In 2012, there were 7,200 domestic students that completed a bachelor or higher degree in accounting, with the Commonwealth Department of Employment declaring that “a more than adequate supply of accountants existed in Australia”. In 2009 one immigration Department report identified “significant concerns” in Victoria’s international education sector and “in particular, related pathways to permanent residence”.

Academics from Newcastle Business School, the University of Wollongong and Monash University all point to a surplus of accounting graduates who are struggling to find work. Dr Bob Birrell says there has been no increase in employment in the level of accountants for the past 6 years.

Past predictions that the number will rise have turned out to be wrong, so we would be foolish to take any notice of predictions that the number will rise in future.

The maths are simple here; Australia is encouraging too many foreign accounting students to come and study here through our Skilled Occupation List, when the number of accounting job opportunities, along with infrastructure and services, are simply not adequate to meet this unsustainable growth. The Government should remove accounting from the Skilled Occupation List, which will provide more Australian accounting students with the opportunity to study, find work and have a career in their chosen field.

Original Edmund Tadros AFR Story at:

http://www.afr.com/p/national/professional_services/accounting_still_popular_with_overseas_UKYGjP6Ki7fJgPRfAmCPXJ

Monday, August 18, 2014

Police Association Links Crime to Population Growth

The Victorian Police Association has called for an extra 1880 first response officers to deal with rapidly rising demand on a stretched Police Force. The Sunday Herald Sun has reported police force fears that ghettos and no-go zones could emerge unless Victoria Police gets more police.

Police Association Secretary Detective Ron Iddles said that population growth and crime went hand-in-hand. He said "Population is the main driver of demand for police resources and it is no surprise that crime rates are rising when Victoria's population is growing at the fastest rate in decades".

He is absolutely right. There would not be the increasing levels of crime and the need for more and more police if Victoria was not running such rapid population growth. Furthermore it is unfair that ordinary Victorians, who have not asked for and are not the beneficiaries of rapid population growth, should be expected to pay for its consequences, such as a big increase in police numbers.

It is the population boosters such as the Housing Industry Association, and the property developers who make a killing through population driven rising land prices, who should pay for these costs, not ordinary Victorians.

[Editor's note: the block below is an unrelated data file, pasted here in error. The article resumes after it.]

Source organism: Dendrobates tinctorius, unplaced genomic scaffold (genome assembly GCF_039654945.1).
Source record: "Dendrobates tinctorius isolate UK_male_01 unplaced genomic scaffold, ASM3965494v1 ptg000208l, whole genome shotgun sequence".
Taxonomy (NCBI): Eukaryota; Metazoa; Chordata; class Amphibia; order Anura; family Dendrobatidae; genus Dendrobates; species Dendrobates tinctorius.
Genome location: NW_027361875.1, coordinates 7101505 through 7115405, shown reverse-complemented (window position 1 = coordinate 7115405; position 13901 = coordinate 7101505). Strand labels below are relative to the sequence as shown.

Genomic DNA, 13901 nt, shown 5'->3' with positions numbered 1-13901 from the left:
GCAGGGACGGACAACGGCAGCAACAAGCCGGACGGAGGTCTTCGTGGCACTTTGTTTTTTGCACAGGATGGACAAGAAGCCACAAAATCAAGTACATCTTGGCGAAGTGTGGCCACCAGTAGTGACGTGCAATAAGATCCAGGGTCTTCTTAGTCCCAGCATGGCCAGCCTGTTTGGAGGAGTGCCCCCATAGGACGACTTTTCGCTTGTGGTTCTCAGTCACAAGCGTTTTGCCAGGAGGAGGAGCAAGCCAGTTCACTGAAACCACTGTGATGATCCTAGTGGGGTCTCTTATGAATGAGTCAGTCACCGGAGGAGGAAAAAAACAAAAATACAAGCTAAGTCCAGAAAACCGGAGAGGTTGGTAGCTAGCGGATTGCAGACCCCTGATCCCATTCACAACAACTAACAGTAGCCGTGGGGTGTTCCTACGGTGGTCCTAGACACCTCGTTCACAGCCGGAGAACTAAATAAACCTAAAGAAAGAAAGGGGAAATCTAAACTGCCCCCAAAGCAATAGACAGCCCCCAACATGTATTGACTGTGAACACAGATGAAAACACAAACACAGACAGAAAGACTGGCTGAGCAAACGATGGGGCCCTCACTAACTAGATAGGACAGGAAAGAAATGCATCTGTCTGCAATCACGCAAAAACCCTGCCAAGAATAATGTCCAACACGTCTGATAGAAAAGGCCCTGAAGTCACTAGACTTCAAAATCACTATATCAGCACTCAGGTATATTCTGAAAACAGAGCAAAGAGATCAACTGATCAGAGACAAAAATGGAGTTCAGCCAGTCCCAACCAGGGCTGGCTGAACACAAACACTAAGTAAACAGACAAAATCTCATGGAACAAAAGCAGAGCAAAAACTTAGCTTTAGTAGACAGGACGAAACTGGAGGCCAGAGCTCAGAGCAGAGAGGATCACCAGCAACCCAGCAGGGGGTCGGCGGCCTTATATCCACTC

Monday, August 11, 2014

Reduce Unemployment

Reports today that the Australian Government will make it easier for employers across Northern Australia to import workers for a $34 billion gas project betrays a total lack of understanding of the seriousness of current local unemployment levels, and a tin ear when it comes to responding to the last week’s revelations of fraud in our migrant worker programs.
 
Only last week the national jobless rate jumped to 6.4 per cent, the highest point since August 2002. 789,000 Australians are now out of work. Our unemployment rate is now higher than that of the United States – 6.4 compared with 6.2 – for the first time since 2007. Youth unemployment is particularly troubling. Unemployment for 15-24 year olds is now over sixteen percent – 16.1 – the highest level since 2001. In my home state of Victoria unemployment is an unacceptable 7 percent, the highest level for nearly 13 years.

Unemployment can feed on itself, damaging confidence and inducing a downward spiral. The Reserve Bank has signalled that Australia's jobless rate could remain high for the next two years, saying in its quarterly update on the Australian economy that it will be "elevated for some time yet". Yet despite all this the Liberal Government apparently wants to introduce a scheme where employers will be able to water down English-language requirements, skills benchmarks and minimum salaries. This represents a race to the bottom in employment standards, and a slap in the face to unemployed Australians.

In Australia we have over 1 million people from other countries on temporary visas who have work rights. I am even more strongly of the view that we need to cut back the migrant worker programs given last week’s revelations of widespread visa fraud in recent years. Anything up to 90 per cent of Skilled Migration visa applications could contain fraudulent claims about qualifications, or work experience etc.

The proposed scheme will exacerbate existing problems as employers will be able to hire semi-skilled workers without having to meet strict language, salary and training requirements.

If the Australian Government was sincere about reducing unemployment, it would not make it easy for employers to bring in overseas workers. It would urge them to employ unemployed Australians.

Thursday, August 7, 2014

Dental Health Week

4 to 10 August is Dental Health Week. The Australian Dentists Association is using Dental Health Week to draw attention to healthy eating and the importance of stopping tooth decay. The number one cause of tooth decay is the frequent consumption of sugary foods and drinks.

The Australian Dental Association says many snacks that are marketed as healthy are actually high in sugar and get stuck to kids teeth, resulting in acid attacks which cause decay. Some of the major culprits are dried fruit, sweet and savoury biscuits, fruit juice, muesli bars, crackers, children's cereals, flavoured milk, sweetened yoghurt, fruit bars, fruit slices, and flavoured popcorn.
 
The Dental Association urges tighter advertising standards such as a ban on unhealthy television food advertising during broadcast periods when high numbers of children are watching TV. This is because the Dental Association has found that 33 per cent of Australian parents admit to allowing their children to have soft drinks, fruit juice and energy drinks four or more times a week, and 72 per cent of parents find it difficult to get their children to eat less sugary foods.